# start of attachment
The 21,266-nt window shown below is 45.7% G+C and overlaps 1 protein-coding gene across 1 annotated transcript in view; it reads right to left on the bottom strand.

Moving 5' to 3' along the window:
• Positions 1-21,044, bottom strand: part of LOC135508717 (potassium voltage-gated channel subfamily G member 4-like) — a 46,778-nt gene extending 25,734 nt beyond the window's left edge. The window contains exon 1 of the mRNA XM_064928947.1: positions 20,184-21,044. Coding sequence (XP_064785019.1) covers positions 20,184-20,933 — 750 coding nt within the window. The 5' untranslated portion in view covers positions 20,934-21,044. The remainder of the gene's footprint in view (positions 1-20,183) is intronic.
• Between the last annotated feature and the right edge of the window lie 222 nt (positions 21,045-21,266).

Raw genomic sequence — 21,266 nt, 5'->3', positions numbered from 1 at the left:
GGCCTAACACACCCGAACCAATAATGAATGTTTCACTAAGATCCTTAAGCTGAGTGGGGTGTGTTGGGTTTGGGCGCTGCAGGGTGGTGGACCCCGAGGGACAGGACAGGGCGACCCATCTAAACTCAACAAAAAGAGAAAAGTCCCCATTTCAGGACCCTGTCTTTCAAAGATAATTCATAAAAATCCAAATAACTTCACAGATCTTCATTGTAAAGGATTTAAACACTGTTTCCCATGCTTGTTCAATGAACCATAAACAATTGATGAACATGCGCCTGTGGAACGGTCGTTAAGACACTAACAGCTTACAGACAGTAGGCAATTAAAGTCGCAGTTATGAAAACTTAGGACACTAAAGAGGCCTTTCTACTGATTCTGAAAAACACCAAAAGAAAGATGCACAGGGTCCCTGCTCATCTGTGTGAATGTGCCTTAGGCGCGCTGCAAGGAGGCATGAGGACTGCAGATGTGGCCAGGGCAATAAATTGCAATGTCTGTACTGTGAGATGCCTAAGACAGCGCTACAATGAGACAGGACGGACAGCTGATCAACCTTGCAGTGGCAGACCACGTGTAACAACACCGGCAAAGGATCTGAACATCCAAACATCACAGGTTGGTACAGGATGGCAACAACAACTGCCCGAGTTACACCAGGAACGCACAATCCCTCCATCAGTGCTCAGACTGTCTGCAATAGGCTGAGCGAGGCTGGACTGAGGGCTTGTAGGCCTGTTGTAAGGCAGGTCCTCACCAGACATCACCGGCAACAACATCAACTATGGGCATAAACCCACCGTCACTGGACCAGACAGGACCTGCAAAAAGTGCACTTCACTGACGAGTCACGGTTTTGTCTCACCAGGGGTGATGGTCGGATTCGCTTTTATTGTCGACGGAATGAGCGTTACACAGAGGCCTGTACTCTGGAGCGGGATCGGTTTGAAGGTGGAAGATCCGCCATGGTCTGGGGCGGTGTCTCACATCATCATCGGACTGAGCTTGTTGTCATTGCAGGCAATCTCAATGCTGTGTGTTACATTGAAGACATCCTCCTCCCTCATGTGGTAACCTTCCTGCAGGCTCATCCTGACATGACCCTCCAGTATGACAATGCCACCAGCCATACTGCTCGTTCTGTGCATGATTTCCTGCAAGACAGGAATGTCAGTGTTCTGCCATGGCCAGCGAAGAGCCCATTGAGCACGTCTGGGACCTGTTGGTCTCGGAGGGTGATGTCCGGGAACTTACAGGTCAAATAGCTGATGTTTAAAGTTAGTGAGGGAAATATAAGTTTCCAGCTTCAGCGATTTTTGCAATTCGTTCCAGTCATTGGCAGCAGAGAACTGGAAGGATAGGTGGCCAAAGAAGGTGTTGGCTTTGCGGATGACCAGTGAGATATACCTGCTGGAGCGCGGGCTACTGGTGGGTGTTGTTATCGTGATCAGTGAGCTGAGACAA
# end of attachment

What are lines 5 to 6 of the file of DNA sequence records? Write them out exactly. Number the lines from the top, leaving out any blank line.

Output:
Raw genomic sequence — 21,266 nt, 5'->3', positions numbered from 1 at the left:
GGCCTAACACACCCGAACCAATAATGAATGTTTCACTAAGATCCTTAAGCTGAGTGGGGTGTGTTGGGTTTGGGCGCTGCAGGGTGGTGGACCCCGAGGGACAGGACAGGGCGACCCATCTAAACTCAACAAAAAGAGAAAAGTCCCCATTTCAGGACCCTGTCTTTCAAAGATAATTCATAAAAATCCAAATAACTTCACAGATCTTCATTGTAAAGGATTTAAACACTGTTTCCCATGCTTGTTCAATGAACCATAAACAATTGATGAACATGCGCCTGTGGAACGGTCGTTAAGACACTAACAGCTTACAGACAGTAGGCAATTAAAGTCGCAGTTATGAAAACTTAGGACACTAAAGAGGCCTTTCTACTGATTCTGAAAAACACCAAAAGAAAGATGCACAGGGTCCCTGCTCATCTGTGTGAATGTGCCTTAGGCGCGCTGCAAGGAGGCATGAGGACTGCAGATGTGGCCAGGGCAATAAATTGCAATGTCTGTACTGTGAGATGCCTAAGACAGCGCTACAATGAGACAGGACGGACAGCTGATCAACCTTGCAGTGGCAGACCACGTGTAACAACACCGGCAAAGGATCTGAACATCCAAACATCACAGGTTGGTACAGGATGGCAACAACAACTGCCCGAGTTACACCAGGAACGCACAATCCCTCCATCAGTGCTCAGACTGTCTGCAATAGGCTGAGCGAGGCTGGACTGAGGGCTTGTAGGCCTGTTGTAAGGCAGGTCCTCACCAGACATCACCGGCAACAACATCAACTATGGGCATAAACCCACCGTCACTGGACCAGACAGGACCTGCAAAAAGTGCACTTCACTGACGAGTCACGGTTTTGTCTCACCAGGGGTGATGGTCGGATTCGCTTTTATTGTCGACGGAATGAGCGTTACACAGAGGCCTGTACTCTGGAGCGGGATCGGTTTGAAGGTGGAAGATCCGCCATGGTCTGGGGCGGTGTCTCACATCATCATCGGACTGAGCTTGTTGTCATTGCAGGCAATCTCAATGCTGTGTGTTACATTGAAGACATCCTCCTCCCTCATGTGGTAACCTTCCTGCAGGCTCATCCTGACATGACCCTCCAGTATGACAATGCCACCAGCCATACTGCTCGTTCTGTGCATGATTTCCTGCAAGACAGGAATGTCAGTGTTCTGCCATGGCCAGCGAAGAGCCCATTGAGCACGTCTGGGACCTGTTGGTCTCGGAGGGTGATGTCCGGGAACTTACAGGTCAAATAGCTGATGTTTAAAGTTAGTGAGGGAAATATAAGTTTCCAGCTTCAGCGATTTTTGCAATTCGTTCCAGTCATTGGCAGCAGAGAACTGGAAGGATAGGTGGCCAAAGAAGGTGTTGGCTTTGCGGATGACCAGTGAGATATACCTGCTGGAGCGCGGGCTACTGGTGGGTGTTGTTATCGTGATCAGTGAGCTGAGACAA